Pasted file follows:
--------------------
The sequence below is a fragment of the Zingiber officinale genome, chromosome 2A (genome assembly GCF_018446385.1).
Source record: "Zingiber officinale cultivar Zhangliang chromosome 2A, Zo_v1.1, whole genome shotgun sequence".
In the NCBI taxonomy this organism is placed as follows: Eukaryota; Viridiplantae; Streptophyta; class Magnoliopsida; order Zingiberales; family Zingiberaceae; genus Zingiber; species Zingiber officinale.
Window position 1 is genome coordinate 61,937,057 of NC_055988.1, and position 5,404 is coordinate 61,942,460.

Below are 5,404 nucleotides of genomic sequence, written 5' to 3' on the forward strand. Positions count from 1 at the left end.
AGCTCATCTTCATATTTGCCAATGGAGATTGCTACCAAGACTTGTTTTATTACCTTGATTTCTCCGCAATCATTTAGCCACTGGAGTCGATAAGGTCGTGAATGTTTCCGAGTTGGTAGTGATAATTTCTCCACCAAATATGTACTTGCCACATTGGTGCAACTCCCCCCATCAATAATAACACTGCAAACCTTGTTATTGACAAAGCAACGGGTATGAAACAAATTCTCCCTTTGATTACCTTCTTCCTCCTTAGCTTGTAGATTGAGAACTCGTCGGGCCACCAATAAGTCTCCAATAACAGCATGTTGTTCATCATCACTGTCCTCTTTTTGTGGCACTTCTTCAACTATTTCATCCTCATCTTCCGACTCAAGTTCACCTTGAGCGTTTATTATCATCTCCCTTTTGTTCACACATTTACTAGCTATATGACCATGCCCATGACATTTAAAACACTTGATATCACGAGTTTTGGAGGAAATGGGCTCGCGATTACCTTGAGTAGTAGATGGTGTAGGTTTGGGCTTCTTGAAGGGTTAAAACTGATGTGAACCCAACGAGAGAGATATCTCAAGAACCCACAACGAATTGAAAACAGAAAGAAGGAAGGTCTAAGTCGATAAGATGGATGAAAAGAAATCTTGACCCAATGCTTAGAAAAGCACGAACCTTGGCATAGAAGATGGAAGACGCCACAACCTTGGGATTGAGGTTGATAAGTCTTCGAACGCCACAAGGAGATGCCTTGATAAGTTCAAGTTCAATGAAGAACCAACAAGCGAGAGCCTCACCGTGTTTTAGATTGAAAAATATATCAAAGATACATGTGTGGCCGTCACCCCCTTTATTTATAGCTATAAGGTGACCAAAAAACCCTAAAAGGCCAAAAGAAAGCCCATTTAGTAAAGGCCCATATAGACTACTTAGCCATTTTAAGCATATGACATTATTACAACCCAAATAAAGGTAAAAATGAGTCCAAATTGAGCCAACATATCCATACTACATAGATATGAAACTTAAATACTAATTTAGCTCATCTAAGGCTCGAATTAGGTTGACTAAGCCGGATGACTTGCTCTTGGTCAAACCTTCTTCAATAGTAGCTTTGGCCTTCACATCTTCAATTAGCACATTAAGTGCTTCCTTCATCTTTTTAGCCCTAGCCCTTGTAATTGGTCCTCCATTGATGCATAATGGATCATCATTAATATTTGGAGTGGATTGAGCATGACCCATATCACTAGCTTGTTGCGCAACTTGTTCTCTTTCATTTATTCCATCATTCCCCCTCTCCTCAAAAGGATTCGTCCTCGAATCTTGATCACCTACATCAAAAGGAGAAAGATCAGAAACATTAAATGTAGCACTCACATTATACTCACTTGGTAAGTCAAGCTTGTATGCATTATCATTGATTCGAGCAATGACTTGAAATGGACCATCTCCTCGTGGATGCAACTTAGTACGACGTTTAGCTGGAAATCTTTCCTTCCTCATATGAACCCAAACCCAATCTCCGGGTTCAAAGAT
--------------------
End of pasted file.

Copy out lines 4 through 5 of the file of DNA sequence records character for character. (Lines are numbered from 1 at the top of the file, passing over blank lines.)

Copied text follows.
Window position 1 is genome coordinate 61,937,057 of NC_055988.1, and position 5,404 is coordinate 61,942,460.

Below are 5,404 nucleotides of genomic sequence, written 5' to 3' on the forward strand. Positions count from 1 at the left end.